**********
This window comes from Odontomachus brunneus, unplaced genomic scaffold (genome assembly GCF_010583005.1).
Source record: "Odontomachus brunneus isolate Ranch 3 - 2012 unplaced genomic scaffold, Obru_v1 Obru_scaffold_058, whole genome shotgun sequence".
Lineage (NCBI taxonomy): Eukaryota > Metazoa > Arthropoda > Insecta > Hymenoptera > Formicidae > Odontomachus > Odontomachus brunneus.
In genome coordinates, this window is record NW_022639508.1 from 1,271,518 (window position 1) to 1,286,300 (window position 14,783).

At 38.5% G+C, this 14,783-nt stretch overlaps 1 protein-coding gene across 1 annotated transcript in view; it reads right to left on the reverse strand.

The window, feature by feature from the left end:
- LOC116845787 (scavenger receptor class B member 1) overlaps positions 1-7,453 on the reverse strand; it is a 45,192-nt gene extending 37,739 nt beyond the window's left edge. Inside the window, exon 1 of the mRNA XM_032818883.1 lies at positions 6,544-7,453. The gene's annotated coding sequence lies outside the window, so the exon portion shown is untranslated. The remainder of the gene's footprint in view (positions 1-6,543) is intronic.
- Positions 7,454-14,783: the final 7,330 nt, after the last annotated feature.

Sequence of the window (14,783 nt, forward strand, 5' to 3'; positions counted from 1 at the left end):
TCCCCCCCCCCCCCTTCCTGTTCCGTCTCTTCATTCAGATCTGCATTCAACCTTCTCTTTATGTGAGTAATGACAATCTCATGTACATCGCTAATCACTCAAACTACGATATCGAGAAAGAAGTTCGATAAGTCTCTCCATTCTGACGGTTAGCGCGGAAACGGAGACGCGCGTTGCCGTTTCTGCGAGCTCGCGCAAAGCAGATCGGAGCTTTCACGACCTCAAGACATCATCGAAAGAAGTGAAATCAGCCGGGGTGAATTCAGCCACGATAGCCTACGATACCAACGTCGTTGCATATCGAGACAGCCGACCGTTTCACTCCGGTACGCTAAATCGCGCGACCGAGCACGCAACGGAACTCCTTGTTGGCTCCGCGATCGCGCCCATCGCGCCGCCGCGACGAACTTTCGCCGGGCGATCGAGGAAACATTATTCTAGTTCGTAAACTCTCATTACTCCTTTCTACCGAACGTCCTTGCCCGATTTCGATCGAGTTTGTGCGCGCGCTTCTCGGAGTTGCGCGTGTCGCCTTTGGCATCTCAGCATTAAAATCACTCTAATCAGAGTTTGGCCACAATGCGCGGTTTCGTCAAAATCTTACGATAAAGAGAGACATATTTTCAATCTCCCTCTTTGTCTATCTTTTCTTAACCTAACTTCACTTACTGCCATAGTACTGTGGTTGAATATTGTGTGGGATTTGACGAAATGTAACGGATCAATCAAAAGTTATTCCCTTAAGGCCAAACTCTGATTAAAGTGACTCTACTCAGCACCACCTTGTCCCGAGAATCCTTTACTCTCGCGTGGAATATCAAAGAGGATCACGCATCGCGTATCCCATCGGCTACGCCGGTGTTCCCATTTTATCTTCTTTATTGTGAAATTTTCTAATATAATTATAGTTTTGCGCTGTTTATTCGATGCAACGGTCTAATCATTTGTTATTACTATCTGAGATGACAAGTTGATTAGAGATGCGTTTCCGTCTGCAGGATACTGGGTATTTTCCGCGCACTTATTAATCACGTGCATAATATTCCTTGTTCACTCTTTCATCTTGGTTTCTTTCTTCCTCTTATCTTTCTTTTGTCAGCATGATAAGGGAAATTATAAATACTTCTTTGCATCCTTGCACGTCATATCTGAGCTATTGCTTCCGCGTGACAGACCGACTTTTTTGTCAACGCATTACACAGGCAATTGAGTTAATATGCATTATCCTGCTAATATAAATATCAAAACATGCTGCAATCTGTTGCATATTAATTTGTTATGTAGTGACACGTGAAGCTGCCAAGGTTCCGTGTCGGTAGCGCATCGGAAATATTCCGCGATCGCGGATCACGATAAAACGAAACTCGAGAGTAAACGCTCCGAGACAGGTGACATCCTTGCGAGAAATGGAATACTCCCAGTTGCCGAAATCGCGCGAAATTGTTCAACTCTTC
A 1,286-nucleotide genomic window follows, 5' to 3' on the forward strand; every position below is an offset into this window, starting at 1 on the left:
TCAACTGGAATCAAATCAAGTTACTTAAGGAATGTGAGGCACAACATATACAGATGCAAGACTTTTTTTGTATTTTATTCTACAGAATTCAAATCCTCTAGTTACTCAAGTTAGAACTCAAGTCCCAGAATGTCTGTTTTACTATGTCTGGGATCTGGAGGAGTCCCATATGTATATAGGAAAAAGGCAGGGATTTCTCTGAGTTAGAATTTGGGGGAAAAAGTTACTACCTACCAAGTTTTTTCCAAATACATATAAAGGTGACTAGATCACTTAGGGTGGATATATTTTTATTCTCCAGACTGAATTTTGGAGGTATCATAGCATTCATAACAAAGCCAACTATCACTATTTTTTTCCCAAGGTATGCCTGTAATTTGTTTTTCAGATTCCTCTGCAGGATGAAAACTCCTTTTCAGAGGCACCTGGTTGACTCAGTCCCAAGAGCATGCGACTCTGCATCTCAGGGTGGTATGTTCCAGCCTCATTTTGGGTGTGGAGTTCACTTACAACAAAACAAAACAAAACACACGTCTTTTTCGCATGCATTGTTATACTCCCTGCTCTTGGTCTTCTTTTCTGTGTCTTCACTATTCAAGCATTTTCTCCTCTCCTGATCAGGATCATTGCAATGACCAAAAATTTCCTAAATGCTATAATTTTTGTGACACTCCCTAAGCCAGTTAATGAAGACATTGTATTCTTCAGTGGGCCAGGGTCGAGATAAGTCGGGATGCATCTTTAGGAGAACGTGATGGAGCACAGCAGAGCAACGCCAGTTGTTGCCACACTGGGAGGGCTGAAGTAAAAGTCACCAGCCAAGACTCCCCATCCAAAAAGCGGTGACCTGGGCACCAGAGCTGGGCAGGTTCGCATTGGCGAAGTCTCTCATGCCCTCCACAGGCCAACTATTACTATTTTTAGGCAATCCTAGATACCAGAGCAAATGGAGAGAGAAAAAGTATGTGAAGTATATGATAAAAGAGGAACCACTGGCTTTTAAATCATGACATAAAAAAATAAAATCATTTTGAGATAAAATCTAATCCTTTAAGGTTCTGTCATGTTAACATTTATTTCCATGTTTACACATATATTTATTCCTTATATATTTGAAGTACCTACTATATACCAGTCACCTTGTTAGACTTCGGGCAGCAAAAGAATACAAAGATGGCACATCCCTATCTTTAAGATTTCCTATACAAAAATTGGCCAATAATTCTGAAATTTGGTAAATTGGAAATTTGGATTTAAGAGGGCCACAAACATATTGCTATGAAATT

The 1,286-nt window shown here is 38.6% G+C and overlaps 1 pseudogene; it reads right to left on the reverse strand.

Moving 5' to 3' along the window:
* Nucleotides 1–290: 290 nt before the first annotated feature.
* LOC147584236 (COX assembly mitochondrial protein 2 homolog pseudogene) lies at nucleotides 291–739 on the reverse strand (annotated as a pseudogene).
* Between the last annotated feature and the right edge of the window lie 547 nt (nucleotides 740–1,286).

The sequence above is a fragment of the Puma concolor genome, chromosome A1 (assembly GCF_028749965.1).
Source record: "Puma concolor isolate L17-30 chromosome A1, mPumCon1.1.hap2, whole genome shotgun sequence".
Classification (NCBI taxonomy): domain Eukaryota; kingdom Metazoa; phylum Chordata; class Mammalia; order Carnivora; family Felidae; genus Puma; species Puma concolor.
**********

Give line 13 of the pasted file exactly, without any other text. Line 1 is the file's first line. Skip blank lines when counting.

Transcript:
The 1,286-nt window shown here is 38.6% G+C and overlaps 1 pseudogene; it reads right to left on the reverse strand.